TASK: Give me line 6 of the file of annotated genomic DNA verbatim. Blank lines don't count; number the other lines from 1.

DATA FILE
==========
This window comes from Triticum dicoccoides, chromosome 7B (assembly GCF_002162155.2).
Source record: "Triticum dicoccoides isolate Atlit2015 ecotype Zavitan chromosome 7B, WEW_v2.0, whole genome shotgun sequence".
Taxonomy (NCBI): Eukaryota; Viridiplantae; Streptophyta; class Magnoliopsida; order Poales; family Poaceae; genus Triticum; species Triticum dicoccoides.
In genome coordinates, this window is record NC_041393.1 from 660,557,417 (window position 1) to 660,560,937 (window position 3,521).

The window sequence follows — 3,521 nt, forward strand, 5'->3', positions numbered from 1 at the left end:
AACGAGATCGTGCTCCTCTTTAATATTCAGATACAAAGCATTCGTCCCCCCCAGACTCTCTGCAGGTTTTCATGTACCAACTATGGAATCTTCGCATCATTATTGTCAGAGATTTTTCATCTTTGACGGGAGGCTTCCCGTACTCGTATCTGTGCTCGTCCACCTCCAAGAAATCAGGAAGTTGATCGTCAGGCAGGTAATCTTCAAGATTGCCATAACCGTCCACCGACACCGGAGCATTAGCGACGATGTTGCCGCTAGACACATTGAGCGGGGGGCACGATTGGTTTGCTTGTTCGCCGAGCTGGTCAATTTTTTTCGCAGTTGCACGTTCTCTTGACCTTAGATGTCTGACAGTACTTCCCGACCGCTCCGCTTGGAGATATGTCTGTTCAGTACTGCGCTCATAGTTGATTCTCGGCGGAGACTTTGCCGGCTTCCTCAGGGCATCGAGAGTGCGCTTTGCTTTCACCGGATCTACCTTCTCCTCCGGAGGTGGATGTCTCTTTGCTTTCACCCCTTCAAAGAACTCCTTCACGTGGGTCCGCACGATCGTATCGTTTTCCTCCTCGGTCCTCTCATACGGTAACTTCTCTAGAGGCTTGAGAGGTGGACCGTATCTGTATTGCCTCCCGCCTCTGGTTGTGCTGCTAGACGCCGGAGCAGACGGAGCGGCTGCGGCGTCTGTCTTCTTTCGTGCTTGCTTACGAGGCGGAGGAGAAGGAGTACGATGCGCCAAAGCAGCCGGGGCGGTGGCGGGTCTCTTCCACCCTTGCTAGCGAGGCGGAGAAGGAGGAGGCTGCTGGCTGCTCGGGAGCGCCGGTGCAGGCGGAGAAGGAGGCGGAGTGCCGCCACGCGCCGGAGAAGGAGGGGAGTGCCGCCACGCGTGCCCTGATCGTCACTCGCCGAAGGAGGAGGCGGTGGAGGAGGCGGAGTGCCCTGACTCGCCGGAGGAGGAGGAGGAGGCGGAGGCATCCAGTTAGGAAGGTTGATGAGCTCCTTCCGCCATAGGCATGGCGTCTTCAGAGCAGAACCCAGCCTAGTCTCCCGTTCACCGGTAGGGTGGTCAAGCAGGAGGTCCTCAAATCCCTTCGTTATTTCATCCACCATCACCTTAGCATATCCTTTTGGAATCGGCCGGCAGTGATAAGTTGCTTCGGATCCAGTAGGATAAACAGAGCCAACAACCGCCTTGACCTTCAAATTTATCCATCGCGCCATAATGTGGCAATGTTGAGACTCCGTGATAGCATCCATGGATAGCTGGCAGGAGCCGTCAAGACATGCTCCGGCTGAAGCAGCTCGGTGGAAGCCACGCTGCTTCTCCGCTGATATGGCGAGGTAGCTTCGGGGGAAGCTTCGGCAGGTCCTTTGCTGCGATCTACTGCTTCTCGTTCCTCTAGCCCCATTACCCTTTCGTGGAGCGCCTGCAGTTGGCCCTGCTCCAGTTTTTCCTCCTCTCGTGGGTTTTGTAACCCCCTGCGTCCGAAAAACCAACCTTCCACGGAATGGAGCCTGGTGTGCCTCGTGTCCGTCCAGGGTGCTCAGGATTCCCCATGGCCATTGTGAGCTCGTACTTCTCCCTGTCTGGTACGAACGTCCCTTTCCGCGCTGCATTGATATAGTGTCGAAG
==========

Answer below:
AACGAGATCGTGCTCCTCTTTAATATTCAGATACAAAGCATTCGTCCCCCCCAGACTCTCTGCAGGTTTTCATGTACCAACTATGGAATCTTCGCATCATTATTGTCAGAGATTTTTCATCTTTGACGGGAGGCTTCCCGTACTCGTATCTGTGCTCGTCCACCTCCAAGAAATCAGGAAGTTGATCGTCAGGCAGGTAATCTTCAAGATTGCCATAACCGTCCACCGACACCGGAGCATTAGCGACGATGTTGCCGCTAGACACATTGAGCGGGGGGCACGATTGGTTTGCTTGTTCGCCGAGCTGGTCAATTTTTTTCGCAGTTGCACGTTCTCTTGACCTTAGATGTCTGACAGTACTTCCCGACCGCTCCGCTTGGAGATATGTCTGTTCAGTACTGCGCTCATAGTTGATTCTCGGCGGAGACTTTGCCGGCTTCCTCAGGGCATCGAGAGTGCGCTTTGCTTTCACCGGATCTACCTTCTCCTCCGGAGGTGGATGTCTCTTTGCTTTCACCCCTTCAAAGAACTCCTTCACGTGGGTCCGCACGATCGTATCGTTTTCCTCCTCGGTCCTCTCATACGGTAACTTCTCTAGAGGCTTGAGAGGTGGACCGTATCTGTATTGCCTCCCGCCTCTGGTTGTGCTGCTAGACGCCGGAGCAGACGGAGCGGCTGCGGCGTCTGTCTTCTTTCGTGCTTGCTTACGAGGCGGAGGAGAAGGAGTACGATGCGCCAAAGCAGCCGGGGCGGTGGCGGGTCTCTTCCACCCTTGCTAGCGAGGCGGAGAAGGAGGAGGCTGCTGGCTGCTCGGGAGCGCCGGTGCAGGCGGAGAAGGAGGCGGAGTGCCGCCACGCGCCGGAGAAGGAGGGGAGTGCCGCCACGCGTGCCCTGATCGTCACTCGCCGAAGGAGGAGGCGGTGGAGGAGGCGGAGTGCCCTGACTCGCCGGAGGAGGAGGAGGAGGCGGAGGCATCCAGTTAGGAAGGTTGATGAGCTCCTTCCGCCATAGGCATGGCGTCTTCAGAGCAGAACCCAGCCTAGTCTCCCGTTCACCGGTAGGGTGGTCAAGCAGGAGGTCCTCAAATCCCTTCGTTATTTCATCCACCATCACCTTAGCATATCCTTTTGGAATCGGCCGGCAGTGATAAGTTGCTTCGGATCCAGTAGGATAAACAGAGCCAACAACCGCCTTGACCTTCAAATTTATCCATCGCGCCATAATGTGGCAATGTTGAGACTCCGTGATAGCATCCATGGATAGCTGGCAGGAGCCGTCAAGACATGCTCCGGCTGAAGCAGCTCGGTGGAAGCCACGCTGCTTCTCCGCTGATATGGCGAGGTAGCTTCGGGGGAAGCTTCGGCAGGTCCTTTGCTGCGATCTACTGCTTCTCGTTCCTCTAGCCCCATTACCCTTTCGTGGAGCGCCTGCAGTTGGCCCTGCTCCAGTTTTTCCTCCTCTCGTGGGTTTTGTAACCCCCTGCGTCCGAAAAACCAACCTTCCACGGAATGGAGCCTGGTGTGCCTCGTGTCCGTCCAGGGTGCTCAGGATTCCCCATGGCCATTGTGAGCTCGTACTTCTCCCTGTCTGGTACGAACGTCCCTTTCCGCGCTGCATTGATATAGTGTCGAAG